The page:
Image Credit: Larry Sharkey / LA Times Archive



Three Citroen 2CV Prototypes

The Citroen 2CV was one of the most popular and legendary cars in Citroen’s lineup, and was produced for over 50 years. A variety of prototypes were made before the company settled on the original styling, and most of them were destroyed throughout the 1950s. That is, until three were found in a French barn in 1995, stored decades prior by a defiant group of workers who wanted to preserve them for their historical significance. Link



1970 Chevelle SS Vert

Every American Muscle collector’s dream, this rare ’70 Chevelle SS Vert was found up for sale on Craigslist. The owner scooped it up and then, in 1978, parked it in a barn, where it stayed—completely original and unmolested—until it went up on Craigslist. But that’s not where the story ends. The guy who snagged it on Craigslist decided to flip it. The new owner rebuilt the carburetor, and then took it to the track—original top, AM radio and all—where it banged a 14.66 at 93 MPH. Not too shabby! Link

Image Credit: Barn Find Autos



1957 Corvette AIRBOX Racer

If ever there was a barn find story to convince you that there are hidden gems in unsuspecting garages all over the world, the story behind this exceptionally rare 1957 Corvette AIRBOX racer is it. It was stored in a rural Ohio barn in the 1970s and left there ever since, waiting for the right person to come and snatch it up. The rumors winding down the grapevine about this once-in-a-lifetime and insanely rare Corvette eventually made their way to the ears of famous ‘Vette restoration artist Joel Lauman. Lauman was on the case. After a considerable time searching, Lauman was able to track down the owner and convince him to part with it (for a pretty penny, we’re sure) under one condition: It was to be restored to show condition. Link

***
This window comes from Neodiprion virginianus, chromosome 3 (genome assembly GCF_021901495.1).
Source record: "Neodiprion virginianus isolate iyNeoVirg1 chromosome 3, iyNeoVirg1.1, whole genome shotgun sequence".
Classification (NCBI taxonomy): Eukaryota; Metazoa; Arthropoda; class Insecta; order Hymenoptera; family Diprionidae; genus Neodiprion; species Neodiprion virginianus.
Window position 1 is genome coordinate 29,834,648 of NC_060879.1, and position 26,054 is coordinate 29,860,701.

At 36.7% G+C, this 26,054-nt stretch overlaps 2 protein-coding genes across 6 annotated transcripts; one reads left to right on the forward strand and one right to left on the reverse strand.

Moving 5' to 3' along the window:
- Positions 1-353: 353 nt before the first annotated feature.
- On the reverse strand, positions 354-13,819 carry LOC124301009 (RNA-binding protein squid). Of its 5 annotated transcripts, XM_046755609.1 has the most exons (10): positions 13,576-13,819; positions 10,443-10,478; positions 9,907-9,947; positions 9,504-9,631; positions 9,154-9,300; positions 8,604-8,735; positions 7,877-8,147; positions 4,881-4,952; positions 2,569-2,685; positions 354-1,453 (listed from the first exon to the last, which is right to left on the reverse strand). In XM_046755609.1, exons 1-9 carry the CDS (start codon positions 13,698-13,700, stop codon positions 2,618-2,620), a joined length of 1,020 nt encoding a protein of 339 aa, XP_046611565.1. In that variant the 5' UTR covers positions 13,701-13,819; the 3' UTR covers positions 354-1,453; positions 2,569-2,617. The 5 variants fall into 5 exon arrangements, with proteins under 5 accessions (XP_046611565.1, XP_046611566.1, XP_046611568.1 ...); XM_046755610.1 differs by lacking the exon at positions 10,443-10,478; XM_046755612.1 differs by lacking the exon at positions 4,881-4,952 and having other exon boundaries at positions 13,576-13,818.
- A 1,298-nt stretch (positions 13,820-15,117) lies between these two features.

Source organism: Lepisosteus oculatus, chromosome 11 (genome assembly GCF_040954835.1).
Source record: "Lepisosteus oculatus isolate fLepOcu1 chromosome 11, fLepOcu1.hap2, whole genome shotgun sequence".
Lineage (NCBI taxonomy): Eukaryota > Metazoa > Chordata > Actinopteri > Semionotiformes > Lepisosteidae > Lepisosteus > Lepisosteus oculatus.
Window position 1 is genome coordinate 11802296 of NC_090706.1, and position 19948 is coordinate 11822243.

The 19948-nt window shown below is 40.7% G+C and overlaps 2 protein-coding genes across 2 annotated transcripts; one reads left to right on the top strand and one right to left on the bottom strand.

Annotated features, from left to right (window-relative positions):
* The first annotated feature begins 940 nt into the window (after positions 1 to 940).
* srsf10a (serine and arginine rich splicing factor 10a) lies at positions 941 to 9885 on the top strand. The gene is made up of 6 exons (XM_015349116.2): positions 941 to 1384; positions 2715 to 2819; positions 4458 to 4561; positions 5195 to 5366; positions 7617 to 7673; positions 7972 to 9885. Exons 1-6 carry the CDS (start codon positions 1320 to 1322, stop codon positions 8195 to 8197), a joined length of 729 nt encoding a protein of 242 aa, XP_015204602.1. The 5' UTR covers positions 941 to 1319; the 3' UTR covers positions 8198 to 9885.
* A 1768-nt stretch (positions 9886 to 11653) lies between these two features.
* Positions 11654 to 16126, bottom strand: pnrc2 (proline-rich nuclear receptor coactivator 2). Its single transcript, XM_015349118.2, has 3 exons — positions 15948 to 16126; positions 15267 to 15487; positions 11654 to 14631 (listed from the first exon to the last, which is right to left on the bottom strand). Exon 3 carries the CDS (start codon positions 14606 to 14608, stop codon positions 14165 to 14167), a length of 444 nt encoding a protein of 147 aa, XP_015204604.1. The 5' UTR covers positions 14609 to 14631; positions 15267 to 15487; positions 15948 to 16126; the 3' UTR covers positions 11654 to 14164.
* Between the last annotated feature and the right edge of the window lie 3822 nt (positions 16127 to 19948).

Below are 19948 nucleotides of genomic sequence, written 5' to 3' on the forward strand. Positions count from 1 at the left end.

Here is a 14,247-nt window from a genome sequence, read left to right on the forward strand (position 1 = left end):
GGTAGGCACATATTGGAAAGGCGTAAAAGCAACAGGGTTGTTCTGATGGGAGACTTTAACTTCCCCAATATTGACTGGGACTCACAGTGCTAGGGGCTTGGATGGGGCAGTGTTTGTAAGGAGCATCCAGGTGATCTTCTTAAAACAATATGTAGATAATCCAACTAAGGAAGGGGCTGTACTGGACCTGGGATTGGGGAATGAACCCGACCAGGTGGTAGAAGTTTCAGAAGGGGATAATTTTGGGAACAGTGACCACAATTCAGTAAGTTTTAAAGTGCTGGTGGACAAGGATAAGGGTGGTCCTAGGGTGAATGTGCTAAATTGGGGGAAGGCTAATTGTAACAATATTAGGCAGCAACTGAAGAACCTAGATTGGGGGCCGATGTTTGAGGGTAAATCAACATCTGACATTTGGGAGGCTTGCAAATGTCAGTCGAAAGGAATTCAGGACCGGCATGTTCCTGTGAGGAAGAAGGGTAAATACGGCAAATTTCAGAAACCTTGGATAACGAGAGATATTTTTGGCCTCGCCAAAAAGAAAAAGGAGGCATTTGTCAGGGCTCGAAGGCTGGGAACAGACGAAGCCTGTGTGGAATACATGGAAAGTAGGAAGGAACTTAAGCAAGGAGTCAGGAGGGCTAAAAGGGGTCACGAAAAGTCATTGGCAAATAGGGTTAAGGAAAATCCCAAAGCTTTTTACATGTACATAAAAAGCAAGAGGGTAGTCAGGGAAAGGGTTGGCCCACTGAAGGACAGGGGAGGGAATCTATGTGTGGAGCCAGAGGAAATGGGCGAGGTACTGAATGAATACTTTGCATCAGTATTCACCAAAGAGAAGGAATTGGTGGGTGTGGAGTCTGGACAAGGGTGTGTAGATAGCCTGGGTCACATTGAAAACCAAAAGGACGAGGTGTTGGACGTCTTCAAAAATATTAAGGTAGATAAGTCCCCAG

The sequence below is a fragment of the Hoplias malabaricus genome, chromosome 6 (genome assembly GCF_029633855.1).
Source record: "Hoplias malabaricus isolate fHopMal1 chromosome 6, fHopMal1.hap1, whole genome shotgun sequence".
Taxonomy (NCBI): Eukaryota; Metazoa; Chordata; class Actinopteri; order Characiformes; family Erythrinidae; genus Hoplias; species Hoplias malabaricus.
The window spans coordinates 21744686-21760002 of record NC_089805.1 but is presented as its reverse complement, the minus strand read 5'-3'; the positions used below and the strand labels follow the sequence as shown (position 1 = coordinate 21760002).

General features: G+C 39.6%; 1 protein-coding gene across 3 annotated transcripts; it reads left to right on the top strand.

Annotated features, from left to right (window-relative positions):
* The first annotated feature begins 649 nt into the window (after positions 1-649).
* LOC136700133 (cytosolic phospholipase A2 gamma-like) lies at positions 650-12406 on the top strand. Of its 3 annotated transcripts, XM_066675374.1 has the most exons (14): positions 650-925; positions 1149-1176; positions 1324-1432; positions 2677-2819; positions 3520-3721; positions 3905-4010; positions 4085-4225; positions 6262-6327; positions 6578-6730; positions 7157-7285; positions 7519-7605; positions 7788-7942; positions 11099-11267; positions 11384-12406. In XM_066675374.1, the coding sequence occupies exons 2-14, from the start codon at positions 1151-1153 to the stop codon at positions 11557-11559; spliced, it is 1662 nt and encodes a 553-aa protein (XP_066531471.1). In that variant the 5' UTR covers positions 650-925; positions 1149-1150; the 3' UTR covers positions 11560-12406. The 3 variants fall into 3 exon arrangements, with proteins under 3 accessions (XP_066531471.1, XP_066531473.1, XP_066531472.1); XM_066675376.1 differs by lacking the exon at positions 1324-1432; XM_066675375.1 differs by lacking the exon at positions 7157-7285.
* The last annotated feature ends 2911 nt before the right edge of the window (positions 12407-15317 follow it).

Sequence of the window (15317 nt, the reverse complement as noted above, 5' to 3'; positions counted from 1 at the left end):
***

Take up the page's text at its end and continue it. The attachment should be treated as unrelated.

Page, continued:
Image Credit: Corvette Blogger



60 Extremely Rare Cars

One rare car in a barn is enough excitement for any enthusiast, so what happens when someone finds 60 beautiful and extremely rare cars in one spot? Well, that’s exactly what happened a few years ago, when an estate manager reached out to the folks from Artcurial, a leading French art and antiques auction house. The heirs of the estate had no clue what they were sitting on, and when the two representatives from Artcurial showed up to check everything out, they found what has been described as the Tutankhamen’s Tomb of car finds. Ferrari, Maserati, Bugatti, Delage, Million & Guiet, Talbot-Lago—all the rare heavy hitters. Just two of the cars—a Ferrari 250 GT California Spider and an extremely rare Maserati A6G 2000 Berlinetta Grand Sport Frua—were valued at an estimated $17 million. Link

Image Credit: Gizmag



Texas Jack’s Incredible Stash

Not necessarily a barn fined per se, but this story is incredible. Jack moved from Wisconsin to Texas in 1972, and with him brought some really incredible rare cars to store in his new barn: A 1932 Cadillac 370B V12 Victoria Vert (one of only four, and the only one on the planet with a V12 motor!), a 1938 Cadillac Series 90 V16 Fleetwood Limo (once owned by the Wrigley family—yes, the chewing gum people), a 1908 REO Model G Boattail Roadster/Sedan, a 1923 Milburn Electric Model 27L, and a mint 1937 Kozy Coach Travel Trailer worth upwards of $100K. Jack “forgot” about these beautiful specimens soon after relocating, and they sat there for literal decades, patiently waiting to be dug out of the barn.

That is, until Antonio Brunet of Motostalgia Auctions in Austin, Texas, got wind of Jack’s incredible stash, and approached him about moving them. All told, the cars are estimated to be worth well over a half million dollars. Link

Image Credit: Hagerty